If you were to ask someone what Anthropology is, the first thing they might mention is Indiana Jones, digging up bones and artifacts, and at the same time, running away from big boulders in a dark cave. Although these facts are somewhat true, that is not all what Anthropology is about. Anthropology is the study of the human species, in the past, and the present (Park 2002). Through Anthropology, we are able to learn about our pasts and ancestors. Anthropology is basically, "digging up people's garbage", (Griffin 2002). But it's garbage that helps us to further expand our knowledge about the past.
One day, thousands, and maybe even millions of years from now there will be people digging up our garbage and learning about us. Anthropology has many different subfields (Griffin 2002). The main topic that we are going to discuss is Biological Anthropology, also known as Physical Anthropology, which focuses on the study of the human species. The theory of evolution is an important factor that helps scientists, and ourselves, understand what Anthropology is all about.
Charles Darwin was the first man to strongly believe in the theory of evolution, which by definition means, a species of living things change over time, and under the right circumstances, this change can produce new species of living organisms (Park 2002). Although he proved that evolution exists, there are still people out there who believe that man was created by God, and that we didn't evolve from other animals. So to this day, evolution vs. religion becomes a very controversial topic. To better understand the human species, scientists closely study and examine primates because we share derived characteristics which means that two groups share phenotypic features not found in other groups and if it can be supported that those features were derived from a common ancestor, the groups must be lumped from the same category at whatever taxonomic level is appropriate (Park 2002). Each new discovery that Anthropologists make whether it be from bones and artifacts, or from primates, helps us as human beings understand why we are the way we are. There are four subfields of Anthropology.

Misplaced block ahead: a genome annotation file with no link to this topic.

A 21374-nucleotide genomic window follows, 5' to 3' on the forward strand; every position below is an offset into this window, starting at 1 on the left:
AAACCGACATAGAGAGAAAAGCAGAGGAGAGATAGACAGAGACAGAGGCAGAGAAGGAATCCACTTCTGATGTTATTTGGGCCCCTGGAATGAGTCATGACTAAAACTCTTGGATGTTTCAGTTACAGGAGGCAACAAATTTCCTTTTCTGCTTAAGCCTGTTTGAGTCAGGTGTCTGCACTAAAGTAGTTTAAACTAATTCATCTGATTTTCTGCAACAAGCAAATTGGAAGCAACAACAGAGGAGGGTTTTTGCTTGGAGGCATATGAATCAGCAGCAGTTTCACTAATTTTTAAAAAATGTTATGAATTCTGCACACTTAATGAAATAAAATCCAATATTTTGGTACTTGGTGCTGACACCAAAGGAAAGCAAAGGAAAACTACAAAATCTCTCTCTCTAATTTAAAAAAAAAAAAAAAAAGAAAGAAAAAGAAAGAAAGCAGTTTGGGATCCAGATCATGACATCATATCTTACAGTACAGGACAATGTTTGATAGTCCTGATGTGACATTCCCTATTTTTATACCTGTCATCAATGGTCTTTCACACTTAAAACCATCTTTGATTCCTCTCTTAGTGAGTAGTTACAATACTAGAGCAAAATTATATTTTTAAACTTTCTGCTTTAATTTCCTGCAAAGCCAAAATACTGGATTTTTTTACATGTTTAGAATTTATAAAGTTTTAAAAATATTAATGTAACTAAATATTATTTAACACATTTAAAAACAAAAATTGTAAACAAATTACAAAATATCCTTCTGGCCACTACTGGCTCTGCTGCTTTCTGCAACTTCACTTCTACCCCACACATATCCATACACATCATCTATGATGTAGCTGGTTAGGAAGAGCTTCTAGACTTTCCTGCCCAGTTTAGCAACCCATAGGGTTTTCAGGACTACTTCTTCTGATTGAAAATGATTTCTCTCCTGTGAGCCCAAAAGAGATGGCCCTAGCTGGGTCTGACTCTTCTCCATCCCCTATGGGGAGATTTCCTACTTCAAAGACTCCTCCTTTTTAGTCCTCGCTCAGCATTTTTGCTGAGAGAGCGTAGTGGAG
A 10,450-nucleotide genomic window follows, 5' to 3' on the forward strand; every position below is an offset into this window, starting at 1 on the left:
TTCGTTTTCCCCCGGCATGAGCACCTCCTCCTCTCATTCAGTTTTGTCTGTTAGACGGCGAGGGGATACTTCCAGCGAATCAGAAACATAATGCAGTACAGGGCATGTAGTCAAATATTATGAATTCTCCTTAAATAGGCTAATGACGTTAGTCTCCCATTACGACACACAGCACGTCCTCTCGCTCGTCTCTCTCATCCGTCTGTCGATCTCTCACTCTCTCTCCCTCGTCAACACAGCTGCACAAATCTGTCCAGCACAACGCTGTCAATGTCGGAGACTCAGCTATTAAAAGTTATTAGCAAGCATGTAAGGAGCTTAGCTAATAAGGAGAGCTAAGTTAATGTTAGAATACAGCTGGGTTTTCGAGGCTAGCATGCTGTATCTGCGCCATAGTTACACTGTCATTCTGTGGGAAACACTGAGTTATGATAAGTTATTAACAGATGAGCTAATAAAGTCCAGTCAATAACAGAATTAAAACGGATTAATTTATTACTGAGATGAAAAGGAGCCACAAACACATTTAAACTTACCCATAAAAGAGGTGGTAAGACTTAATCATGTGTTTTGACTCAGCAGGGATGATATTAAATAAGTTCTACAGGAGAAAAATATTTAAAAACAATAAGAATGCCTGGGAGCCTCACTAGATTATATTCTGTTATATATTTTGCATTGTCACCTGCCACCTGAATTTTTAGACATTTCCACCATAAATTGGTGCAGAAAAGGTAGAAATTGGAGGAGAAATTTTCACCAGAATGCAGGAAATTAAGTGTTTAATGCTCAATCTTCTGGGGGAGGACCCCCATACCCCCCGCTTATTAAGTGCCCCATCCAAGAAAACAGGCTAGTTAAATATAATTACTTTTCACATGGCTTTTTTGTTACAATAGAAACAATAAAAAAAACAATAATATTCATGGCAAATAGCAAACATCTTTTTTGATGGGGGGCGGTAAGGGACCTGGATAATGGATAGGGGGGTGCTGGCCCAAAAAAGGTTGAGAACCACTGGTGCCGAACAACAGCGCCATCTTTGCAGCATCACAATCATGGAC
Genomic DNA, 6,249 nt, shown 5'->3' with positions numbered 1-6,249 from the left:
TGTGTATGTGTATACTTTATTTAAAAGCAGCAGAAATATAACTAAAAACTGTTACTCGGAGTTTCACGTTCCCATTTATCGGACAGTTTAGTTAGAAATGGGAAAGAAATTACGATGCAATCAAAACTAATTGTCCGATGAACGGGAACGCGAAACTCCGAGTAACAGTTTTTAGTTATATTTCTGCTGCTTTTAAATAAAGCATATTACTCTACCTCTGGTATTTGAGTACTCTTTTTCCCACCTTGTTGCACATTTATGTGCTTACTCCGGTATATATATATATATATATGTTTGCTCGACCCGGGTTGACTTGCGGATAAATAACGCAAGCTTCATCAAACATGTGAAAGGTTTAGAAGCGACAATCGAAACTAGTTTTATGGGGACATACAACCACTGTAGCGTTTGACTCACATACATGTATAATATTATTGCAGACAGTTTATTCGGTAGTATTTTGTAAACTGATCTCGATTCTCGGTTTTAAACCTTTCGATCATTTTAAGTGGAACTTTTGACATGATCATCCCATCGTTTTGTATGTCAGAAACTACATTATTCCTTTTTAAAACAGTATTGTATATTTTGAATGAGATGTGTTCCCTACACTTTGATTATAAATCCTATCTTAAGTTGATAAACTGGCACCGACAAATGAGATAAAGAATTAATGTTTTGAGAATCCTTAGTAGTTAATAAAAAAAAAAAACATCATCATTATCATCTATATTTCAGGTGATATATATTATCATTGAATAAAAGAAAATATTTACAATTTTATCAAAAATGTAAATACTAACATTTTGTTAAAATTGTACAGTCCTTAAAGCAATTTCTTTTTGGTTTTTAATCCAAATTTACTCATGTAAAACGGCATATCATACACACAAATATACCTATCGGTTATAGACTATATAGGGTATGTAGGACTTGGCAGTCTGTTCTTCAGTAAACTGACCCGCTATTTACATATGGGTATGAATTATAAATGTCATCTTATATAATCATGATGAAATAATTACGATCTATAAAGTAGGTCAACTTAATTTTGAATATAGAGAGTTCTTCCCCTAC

Cultural Anthropology deals with the way we are raised. It is not in our genes, but rather the society and the area that we live in (Park 2002). If you observe different parts of the country, everyone's culture is different. For example, Amish people are taught and raised the old fashioned way. They don't use electricity, they grow their own food, and wear certain types of clothing.
They choose not to be exposed to the modern day world, therefore they live how people lived before technology came about. That is part of their culture, and what they " re all about. Even people that live in the same country but in different parts have a very different culture. New York and California are in the same country, but the people in each state have a different culture all their own. The next field is archaeology which is almost like biological anthropology. Archaeology is the study of the human cultural past and the reconstruction of past cultural systems.
It also involves the techniques used to recover, preserve, and interpret the material means of the past (Park 2002). Archaeology is more focused on artifacts created by our ancestors and the way they lived. The last subfield in Anthropology is Linguistic Anthropology. Linguistic Anthropology focuses on languages in the past and their change over time. Other culture's languages and ways of communication are also studied. In order to understand what Anthropology is all about we must understand the theory of evolution.
Evolution simply means, "change over time", (Griffin 2002). About two million years ago humanity began to show its evolution in the order of the universe. Humans originally belonged to the order of mammals, the primates, which existed before the dinosaurs became extinct. This development of descending from tree habitats to forest floors and eventually to more open country was associated with the development of many unique features of the human species. However, humans did not evolve from a primate ancestor, humans as well as apes both evolved from the same primate species, but each branched out in different directions tap become different species (McKenna 1998). Darwin was the first man to ever really prove the theory of evolution.